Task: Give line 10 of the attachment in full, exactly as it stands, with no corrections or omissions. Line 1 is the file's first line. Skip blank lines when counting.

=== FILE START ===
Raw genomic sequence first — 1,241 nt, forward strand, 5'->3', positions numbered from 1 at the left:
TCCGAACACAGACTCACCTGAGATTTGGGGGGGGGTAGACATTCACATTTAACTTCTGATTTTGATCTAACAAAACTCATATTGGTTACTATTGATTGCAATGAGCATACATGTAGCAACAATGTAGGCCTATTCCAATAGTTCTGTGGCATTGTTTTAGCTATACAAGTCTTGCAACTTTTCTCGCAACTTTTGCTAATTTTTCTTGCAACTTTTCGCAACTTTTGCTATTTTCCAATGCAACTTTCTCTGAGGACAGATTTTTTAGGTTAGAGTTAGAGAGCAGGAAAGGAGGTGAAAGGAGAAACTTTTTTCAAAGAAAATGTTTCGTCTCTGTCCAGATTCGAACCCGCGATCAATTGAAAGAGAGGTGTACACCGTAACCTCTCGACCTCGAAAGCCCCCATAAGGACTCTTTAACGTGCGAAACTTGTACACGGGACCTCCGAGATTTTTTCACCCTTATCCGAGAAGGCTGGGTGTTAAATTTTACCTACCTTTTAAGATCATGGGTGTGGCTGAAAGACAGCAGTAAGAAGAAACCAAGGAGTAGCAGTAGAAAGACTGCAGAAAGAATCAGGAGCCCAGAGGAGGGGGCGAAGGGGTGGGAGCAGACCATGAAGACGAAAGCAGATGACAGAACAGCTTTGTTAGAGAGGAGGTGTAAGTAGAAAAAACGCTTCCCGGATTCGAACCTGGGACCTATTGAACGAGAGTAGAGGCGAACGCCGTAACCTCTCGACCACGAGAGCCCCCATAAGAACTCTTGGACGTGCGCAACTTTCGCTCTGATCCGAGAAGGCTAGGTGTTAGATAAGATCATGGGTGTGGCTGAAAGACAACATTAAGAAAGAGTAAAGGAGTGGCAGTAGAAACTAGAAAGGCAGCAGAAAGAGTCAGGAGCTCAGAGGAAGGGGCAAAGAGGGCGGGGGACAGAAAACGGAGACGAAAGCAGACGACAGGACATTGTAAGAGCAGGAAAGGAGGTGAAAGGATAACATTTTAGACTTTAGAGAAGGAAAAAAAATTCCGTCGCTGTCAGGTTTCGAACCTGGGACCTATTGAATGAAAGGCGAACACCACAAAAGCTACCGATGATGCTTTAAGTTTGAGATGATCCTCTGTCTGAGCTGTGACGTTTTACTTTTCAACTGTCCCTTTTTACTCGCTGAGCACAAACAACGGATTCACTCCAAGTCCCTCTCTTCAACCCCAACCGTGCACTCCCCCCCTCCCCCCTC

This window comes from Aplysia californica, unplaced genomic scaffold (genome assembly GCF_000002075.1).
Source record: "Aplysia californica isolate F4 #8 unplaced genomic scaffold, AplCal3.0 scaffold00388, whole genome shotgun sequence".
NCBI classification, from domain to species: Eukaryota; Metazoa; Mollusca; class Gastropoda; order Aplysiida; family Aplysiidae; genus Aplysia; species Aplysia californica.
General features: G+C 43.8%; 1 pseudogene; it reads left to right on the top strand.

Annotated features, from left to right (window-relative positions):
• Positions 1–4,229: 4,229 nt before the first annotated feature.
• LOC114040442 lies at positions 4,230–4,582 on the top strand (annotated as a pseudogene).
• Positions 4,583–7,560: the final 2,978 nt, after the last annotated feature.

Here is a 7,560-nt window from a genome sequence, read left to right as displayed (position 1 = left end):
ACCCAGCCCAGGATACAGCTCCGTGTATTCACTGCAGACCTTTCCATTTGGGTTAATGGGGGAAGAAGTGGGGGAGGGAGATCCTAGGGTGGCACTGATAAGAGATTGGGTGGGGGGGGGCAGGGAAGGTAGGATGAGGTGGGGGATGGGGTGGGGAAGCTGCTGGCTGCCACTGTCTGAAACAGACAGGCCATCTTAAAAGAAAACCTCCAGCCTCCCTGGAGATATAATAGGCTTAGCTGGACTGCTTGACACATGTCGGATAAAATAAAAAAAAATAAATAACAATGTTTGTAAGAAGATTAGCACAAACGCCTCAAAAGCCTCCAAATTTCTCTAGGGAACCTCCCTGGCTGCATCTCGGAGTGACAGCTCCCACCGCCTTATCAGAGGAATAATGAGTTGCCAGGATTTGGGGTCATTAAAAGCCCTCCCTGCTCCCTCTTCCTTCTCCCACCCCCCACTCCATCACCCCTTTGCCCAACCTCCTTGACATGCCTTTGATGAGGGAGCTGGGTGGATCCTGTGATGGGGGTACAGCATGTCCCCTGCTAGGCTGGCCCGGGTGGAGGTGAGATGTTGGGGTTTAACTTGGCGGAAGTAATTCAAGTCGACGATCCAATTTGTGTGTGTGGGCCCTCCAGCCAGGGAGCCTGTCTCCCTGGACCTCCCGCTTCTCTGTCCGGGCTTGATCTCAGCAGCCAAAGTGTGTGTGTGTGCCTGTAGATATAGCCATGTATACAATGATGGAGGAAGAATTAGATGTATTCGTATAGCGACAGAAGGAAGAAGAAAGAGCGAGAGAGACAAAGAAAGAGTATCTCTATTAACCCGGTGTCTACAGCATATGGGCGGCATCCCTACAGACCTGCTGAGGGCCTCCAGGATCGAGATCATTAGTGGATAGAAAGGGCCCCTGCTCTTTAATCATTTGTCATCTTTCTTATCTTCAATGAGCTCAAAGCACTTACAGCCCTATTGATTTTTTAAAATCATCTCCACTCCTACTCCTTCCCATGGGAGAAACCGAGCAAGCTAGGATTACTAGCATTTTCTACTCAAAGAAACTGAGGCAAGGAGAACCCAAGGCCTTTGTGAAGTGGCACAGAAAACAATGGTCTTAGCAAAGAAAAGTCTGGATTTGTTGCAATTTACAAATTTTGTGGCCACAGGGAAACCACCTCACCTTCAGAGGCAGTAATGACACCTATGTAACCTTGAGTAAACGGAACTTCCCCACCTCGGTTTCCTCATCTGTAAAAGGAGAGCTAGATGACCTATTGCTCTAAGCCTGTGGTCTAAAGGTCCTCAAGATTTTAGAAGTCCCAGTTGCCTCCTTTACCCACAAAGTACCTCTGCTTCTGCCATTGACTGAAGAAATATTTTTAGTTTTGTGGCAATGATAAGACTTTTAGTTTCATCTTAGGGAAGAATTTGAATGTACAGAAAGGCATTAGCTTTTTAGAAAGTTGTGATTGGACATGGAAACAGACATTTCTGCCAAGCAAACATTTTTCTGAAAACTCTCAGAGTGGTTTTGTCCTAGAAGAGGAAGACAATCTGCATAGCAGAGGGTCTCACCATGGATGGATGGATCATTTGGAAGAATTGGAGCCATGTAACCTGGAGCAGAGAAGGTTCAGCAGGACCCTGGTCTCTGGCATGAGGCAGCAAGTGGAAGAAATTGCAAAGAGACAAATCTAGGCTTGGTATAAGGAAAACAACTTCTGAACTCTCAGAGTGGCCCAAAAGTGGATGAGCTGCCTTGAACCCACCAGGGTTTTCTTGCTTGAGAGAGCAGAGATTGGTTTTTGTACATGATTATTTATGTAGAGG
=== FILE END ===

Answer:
• Positions 4,583–7,560: the final 2,978 nt, after the last annotated feature.